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This week: Ground Zero for Hate Crimes Bill?
Thumb patrick cleburne
July 13, 2009, 08:10 AM
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On Thursday, the Prayer,Action And News blog reported in S.O.S. on 909 that

Senate Armed Services Chair Carl Levin (D-Mich.) confirmed that a "hate crimes" bill will make its debut in a matter of days. Levin said he plans to attach an expansion of hate crimes law to the defense policy bill, meaning that a vote on the legislation, S. 909, could be as early as this week.

The Rev. Ted Pike who continues to be indispensible in following this matter (sign up for his E-Alerts at the top of this website) takes this seriously. In POSSIBLE HATE BILL VOTE ON MONDAY! 11 July 09 he points out:

The DOD bill is scheduled to begin Senate floor action at 11 a.m. EDT on Monday. Since S. 909 is an "omnibus bill," Sen. Reid or any cosponsor might introduce it as an amendment. Amendments could be offered any time next week!

Pike further points out that since Attorney General Holder conceded last month that the Bill was not intended to protect Servicemen, there is not a shred of justification for attaching this controversial measure to military appropriations legislation. Of course, this is not likely to deter Levin.

He also reasonably complains of the defeatism of the larger Christian lobbying outfits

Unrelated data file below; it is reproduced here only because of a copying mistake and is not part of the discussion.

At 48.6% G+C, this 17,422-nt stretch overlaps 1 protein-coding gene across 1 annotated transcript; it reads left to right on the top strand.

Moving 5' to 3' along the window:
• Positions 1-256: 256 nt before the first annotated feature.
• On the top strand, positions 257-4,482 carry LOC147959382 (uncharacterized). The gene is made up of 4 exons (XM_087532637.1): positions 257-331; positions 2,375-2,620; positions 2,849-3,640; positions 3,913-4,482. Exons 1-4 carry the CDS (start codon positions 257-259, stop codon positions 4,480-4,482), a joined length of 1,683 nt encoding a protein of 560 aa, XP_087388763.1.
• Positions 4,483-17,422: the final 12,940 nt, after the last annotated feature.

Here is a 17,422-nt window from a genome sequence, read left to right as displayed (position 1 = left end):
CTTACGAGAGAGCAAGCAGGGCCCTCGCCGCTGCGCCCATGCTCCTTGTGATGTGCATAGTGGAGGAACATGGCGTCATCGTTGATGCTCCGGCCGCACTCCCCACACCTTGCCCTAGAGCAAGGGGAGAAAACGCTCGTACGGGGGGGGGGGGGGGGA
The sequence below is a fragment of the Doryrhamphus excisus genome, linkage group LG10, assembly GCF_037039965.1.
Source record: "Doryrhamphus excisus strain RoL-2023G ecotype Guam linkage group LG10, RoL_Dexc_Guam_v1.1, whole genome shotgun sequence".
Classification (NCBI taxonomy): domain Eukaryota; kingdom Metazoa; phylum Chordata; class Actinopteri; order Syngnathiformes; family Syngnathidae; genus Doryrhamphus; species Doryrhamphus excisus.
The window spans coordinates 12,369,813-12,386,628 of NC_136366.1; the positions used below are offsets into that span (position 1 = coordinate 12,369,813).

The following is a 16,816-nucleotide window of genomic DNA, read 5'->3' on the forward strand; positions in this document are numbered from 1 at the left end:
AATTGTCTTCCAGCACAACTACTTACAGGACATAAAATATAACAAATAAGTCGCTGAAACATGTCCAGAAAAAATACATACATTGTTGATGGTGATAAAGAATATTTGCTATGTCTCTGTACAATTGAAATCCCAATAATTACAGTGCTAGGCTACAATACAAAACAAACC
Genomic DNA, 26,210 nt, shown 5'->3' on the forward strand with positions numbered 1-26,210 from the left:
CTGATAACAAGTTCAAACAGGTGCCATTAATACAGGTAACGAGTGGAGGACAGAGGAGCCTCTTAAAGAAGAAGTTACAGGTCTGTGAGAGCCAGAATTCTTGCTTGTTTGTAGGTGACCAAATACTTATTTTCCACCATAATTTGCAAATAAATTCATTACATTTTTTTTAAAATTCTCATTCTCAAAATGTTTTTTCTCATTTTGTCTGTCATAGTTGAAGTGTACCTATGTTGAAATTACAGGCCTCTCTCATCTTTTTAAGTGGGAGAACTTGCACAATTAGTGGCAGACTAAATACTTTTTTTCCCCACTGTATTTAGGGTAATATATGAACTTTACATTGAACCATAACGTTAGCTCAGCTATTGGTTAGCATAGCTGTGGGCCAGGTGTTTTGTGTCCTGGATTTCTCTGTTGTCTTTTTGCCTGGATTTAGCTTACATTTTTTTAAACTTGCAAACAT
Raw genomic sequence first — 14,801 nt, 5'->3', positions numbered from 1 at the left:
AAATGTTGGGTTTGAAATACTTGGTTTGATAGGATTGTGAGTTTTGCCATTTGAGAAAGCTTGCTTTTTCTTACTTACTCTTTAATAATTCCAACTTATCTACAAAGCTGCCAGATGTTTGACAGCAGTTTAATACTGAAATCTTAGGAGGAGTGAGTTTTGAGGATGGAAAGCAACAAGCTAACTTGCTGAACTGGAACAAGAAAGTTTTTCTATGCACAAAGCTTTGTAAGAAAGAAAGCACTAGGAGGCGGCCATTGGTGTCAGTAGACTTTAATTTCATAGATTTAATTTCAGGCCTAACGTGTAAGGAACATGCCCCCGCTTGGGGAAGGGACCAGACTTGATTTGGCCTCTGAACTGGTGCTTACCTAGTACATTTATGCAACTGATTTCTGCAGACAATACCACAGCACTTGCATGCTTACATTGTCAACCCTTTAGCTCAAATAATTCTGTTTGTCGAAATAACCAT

...on Thursday, Focus on the Family`s James Dobson and Tom Minnery along with Family Research Council`s Tony Perkins covered themselves with shame by announcing to Dobson`s vast audience that it is now impossible to defeat the hate bill…Focus on the Family and FRC, perhaps the two most powerful evangelical "watchdog" groups, have done virtually nothing of real significance to fight the hate bill since January.

Here at VDARE.com, we are equally disgusted with the silence of the Plutocrats of the Immigration Reform community – NumbersUSA, FAIR and CIS. Do they want the Immigration debate shut down?

On a happier note, Cato’s David Rittgers has succeeded in placing an anti-Hate Crimes Bill editorial in The Christian Science Monitor: Hate-crime legislation would backfire July 10 2009

Rittgers again deploys a favorite argument: that the legislation could stimulate these kinds of actions:

If there is a subset of the local population that shares the views that drove the perpetrator to commit his crime, then the imposition of federal jurisdiction based solely on the motive of the criminal engenders resentment and encourages others to mimic his behavior. What is being proposed is feel-good legislation that gives ideologues more incentive to commit their crimes and a bigger platform for their views. The federal government should not create an aid program for hatemongers.

I have to say this analysis has never seemed particularly persuasive to me: but it has persuaded the U.K. authorities, who, shamefully, have actual experience in enforcing this type of measure:

TAKE IT EASY ON MUSLIM EXTREMISTS, POLICE TOLD By Macer Hall Daily Express Saturday July 11, 2009

POLICE will be ordered not to charge Muslim extremists in many hate crime cases – to stop them becoming more militant. Officials… want to avoid alienating Muslims on the fringes of extremism by dragging them to court over petty allegations unlikely to result in conviction

A Home Office spokesman said: �Preventing people becoming radicalised is a key priority for the Government. The police response needs to be proportionate to deal with crimes people commit while reducing the risk to public safety.�

Of course, in reality this simply reflects the political strength of British Muslims – and demonstrates what a disaster politicizing the Justice system will be.